by Jon Hunt
It is 1980.
I am in my bedroom, on my knees on the thick blue shag carpet that only existed in the decade previous. In my hands is a copy of KISS’ Destroyer album. Around me, on the floor, are other KISS records. They have been snapped cleanly in half.
In my stomach is a feeling somewhere between nausea and excitement. I interpret this feeling as “being filled with the Holy Spirit.” It is not. It is hysteria. I feel like I want to puke. And the problem is that I can’t bring myself to snap Destroyer in half, like the others.
I had no problem with Love Gun. No problem with Dynasty*. I struggled a little bit with Hotter Than Hell, but come on, that title – clearly “of the devil.” The self-titled album gave me a little bit of pause (because I loved “Firehouse” so much). But Destroyer was rough. I loved Destroyer. I spent countless hours in my bedroom singing along with Destroyer using my mom’s hairbrush as a microphone and pretending I was Ace Frehley. How could I break Destroyer?
Nausea. Butterflies. Shaking.
I broke all my KISS records. For Jesus.
A little bit of context:
The late ’70s saw the rise of the Evangelical movement in Christianity, brought on, at least in part, by the increasing influence of Jerry Falwell’s “Moral Majority.” Falwell preached a simple, black-and-white morality borne of a Southern Baptist tradition: everything in the Bible was good, everything not in the Bible was “of the devil.” This included, in no particular order: homosexuals, uppity women, hippies, yippies, Democrats, drug addicts, drunks, television, pornography, dancing, fun and – particularly – rock and roll music. Basically, everything that happened a lot in the ’70s and made that decade cool was going to send you to hell**.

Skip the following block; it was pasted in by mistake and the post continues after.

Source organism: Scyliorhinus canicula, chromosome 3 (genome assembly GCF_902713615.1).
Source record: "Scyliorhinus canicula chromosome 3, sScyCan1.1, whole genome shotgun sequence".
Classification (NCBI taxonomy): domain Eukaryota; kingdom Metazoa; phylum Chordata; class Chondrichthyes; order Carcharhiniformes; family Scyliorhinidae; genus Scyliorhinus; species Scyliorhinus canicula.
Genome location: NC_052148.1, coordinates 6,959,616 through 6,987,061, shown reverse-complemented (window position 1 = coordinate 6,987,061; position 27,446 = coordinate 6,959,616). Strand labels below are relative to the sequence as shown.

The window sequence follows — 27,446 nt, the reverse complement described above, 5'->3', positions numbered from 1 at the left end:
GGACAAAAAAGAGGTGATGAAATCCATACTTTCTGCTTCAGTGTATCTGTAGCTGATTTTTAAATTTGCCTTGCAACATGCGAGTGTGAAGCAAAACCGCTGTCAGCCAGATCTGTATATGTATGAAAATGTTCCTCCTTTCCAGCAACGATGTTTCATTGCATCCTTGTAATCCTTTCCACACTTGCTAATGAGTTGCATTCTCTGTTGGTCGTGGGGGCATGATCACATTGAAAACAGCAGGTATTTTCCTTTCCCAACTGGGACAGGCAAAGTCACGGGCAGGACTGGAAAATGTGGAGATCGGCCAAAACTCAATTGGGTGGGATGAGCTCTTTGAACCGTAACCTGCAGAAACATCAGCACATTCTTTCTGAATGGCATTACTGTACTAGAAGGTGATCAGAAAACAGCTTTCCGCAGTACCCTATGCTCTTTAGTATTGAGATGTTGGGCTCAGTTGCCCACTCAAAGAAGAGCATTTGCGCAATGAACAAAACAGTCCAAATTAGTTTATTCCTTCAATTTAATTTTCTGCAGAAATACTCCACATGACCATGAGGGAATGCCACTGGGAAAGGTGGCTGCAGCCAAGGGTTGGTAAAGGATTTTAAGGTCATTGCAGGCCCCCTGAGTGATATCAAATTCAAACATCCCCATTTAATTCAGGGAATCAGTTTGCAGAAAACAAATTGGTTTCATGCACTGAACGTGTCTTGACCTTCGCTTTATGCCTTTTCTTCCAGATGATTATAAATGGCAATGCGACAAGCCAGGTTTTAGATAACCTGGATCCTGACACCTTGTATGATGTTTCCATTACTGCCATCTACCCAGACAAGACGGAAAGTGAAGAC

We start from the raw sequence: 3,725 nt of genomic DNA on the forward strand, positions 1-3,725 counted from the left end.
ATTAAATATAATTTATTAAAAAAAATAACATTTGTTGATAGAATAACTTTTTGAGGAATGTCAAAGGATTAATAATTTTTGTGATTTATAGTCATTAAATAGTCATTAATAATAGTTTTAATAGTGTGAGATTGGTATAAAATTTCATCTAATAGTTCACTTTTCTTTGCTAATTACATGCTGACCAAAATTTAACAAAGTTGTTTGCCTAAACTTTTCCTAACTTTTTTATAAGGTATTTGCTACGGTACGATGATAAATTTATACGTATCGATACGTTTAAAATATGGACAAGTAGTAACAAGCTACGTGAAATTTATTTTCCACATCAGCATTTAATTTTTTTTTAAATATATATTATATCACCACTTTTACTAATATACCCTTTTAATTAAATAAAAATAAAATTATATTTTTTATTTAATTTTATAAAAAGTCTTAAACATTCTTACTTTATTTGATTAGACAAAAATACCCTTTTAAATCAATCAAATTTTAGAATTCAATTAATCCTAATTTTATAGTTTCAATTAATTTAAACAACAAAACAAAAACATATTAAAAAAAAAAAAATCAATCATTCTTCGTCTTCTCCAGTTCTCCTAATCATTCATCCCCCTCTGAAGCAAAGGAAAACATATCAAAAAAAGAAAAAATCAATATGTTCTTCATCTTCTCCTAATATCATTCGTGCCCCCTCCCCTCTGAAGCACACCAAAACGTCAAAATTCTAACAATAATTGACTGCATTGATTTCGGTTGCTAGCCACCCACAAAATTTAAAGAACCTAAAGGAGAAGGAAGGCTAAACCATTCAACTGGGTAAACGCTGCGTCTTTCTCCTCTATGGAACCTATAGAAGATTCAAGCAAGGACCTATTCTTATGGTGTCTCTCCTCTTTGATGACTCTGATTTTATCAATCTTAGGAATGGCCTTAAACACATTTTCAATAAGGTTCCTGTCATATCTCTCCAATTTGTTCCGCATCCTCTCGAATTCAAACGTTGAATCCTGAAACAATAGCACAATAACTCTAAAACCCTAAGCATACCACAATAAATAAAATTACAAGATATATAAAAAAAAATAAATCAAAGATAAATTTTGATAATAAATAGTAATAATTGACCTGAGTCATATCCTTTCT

My dad, a misanthrope at the best of times, found solace in the Evangelical church. It preached a simple formula – become “born again” by “accepting Jesus into your heart as your personal Lord and Savior” (you do not know how many times I heard that exact line, spoken in a kind of zombie cadence, growing up) and all that bad shit you did in the ’70s would be wiped clean and you could live a new life as a follower of Christ. Unwritten in this contract was the ability to then be able to judge everybody else who was not “born again.” I’ve often thought that it was that which attracted my dad, at least as he existed in the ’70s – he already loved judging people, and this (finally!) gave him license to do it acceptably, in front of other people***.